Ireland out of intensive care, but still looks sickly

The announcement that Ireland has officially exited the €85bn bail-out programme set up by the European Union, European Central Bank and International Monetary Fund at the height of the eurozone crisis “is reason to begin to hope again”, says Fergus Finlay in the Irish Examiner.

Yet this doesn’t mean that all Ireland’s struggles are behind it, says Henry Chu in the Los Angeles Times. Yes, the country has already shown it can once again borrow at commercial interest rates and has built up enough of a reserve to fund itself until 2015 in case markets experience any further turbulence in the next few months.

But “official relief at the end of Ireland’s reliance on emergency loans is tempered by the fact that it will continue to face deep government cuts in order to close a yawning budget gap and pay off its debt”; the debt-to-GDP ratio remains an unnerving 124%.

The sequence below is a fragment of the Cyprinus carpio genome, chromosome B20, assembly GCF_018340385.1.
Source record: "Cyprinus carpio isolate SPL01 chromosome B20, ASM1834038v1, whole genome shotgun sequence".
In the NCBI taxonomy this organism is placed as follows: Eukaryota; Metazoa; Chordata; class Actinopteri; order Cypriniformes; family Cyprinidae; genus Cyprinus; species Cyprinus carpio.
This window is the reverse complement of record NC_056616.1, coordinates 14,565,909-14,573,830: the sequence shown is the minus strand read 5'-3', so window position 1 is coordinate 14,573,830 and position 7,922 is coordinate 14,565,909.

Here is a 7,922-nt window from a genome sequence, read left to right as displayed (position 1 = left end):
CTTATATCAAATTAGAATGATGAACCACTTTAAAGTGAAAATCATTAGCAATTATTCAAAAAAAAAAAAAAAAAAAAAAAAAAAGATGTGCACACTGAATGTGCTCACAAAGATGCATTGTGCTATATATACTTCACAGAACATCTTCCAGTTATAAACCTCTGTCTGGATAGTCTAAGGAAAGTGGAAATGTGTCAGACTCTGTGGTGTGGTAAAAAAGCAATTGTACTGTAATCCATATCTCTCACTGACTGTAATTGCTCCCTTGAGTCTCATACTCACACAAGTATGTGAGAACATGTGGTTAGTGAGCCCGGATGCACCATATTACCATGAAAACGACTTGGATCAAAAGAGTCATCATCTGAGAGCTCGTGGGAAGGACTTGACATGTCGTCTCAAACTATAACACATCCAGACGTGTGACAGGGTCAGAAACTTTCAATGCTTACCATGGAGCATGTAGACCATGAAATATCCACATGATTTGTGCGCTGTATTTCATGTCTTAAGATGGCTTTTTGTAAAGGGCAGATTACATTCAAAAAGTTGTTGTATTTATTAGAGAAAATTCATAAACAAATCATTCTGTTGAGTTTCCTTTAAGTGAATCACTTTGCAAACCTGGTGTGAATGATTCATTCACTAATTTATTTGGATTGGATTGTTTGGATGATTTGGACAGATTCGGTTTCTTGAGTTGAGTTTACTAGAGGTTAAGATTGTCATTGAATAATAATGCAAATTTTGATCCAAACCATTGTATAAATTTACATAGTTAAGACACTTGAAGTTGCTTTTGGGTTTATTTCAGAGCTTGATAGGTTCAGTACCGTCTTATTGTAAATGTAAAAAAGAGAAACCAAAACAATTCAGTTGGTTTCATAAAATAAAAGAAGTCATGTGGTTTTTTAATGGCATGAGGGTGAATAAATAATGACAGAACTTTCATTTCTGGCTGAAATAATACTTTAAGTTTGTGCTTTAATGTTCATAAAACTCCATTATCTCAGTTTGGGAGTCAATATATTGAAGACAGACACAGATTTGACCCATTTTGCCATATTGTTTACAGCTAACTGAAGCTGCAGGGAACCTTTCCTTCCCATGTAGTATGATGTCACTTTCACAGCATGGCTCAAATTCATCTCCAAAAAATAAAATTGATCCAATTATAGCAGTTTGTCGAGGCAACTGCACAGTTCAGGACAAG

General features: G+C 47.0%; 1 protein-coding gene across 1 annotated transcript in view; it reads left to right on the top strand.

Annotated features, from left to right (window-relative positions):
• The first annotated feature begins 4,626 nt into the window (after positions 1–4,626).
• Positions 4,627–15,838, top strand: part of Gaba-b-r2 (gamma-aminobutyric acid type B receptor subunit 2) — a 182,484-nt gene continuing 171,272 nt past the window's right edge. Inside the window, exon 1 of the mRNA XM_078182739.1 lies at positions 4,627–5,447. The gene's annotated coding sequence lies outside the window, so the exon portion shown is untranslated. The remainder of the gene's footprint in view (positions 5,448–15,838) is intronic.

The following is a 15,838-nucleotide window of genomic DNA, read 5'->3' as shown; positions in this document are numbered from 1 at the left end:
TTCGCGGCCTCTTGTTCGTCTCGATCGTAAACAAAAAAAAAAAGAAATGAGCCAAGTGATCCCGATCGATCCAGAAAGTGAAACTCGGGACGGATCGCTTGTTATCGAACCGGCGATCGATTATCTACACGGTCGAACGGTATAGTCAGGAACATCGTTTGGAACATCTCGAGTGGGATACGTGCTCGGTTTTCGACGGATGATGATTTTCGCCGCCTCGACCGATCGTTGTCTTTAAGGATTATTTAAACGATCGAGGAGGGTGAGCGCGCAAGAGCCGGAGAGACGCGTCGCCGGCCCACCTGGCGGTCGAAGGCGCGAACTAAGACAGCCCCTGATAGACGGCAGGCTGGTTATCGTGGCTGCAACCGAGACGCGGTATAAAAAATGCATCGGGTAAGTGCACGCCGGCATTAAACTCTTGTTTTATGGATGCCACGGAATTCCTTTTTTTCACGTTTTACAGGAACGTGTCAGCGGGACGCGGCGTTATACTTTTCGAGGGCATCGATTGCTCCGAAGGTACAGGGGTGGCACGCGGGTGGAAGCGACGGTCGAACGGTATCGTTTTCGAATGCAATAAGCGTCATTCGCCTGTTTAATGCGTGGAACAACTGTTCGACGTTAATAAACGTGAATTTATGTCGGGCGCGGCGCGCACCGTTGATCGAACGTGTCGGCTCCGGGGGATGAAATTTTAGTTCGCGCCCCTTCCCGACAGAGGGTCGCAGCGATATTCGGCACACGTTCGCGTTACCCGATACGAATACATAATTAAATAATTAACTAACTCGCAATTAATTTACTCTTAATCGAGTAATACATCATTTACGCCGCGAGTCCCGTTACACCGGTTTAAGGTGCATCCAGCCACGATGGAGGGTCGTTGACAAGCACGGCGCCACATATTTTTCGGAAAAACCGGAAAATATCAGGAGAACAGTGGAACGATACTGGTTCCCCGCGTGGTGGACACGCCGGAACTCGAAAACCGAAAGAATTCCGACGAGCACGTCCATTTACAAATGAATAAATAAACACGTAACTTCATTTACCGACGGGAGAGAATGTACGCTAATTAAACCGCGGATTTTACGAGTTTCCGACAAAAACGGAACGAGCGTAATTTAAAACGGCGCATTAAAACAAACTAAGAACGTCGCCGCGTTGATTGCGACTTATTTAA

That might be less of an issue if the economy was springing back to life robustly, but Ireland continues to face “significant economic challenges”, according to Christine Largarde, the IMF’s managing director.

Chief among these is tackling unemployment, especially among the young. Around a quarter of those aged under 25 are jobless, even after significant numbers have left the country in search of better prospects.

Meanwhile, bank lending remains weak and promised structural reforms have been implemented piecemeal at best, says The Economist. Realistically, “Ireland is almost as far away as ever from a clean bill of economic health”.

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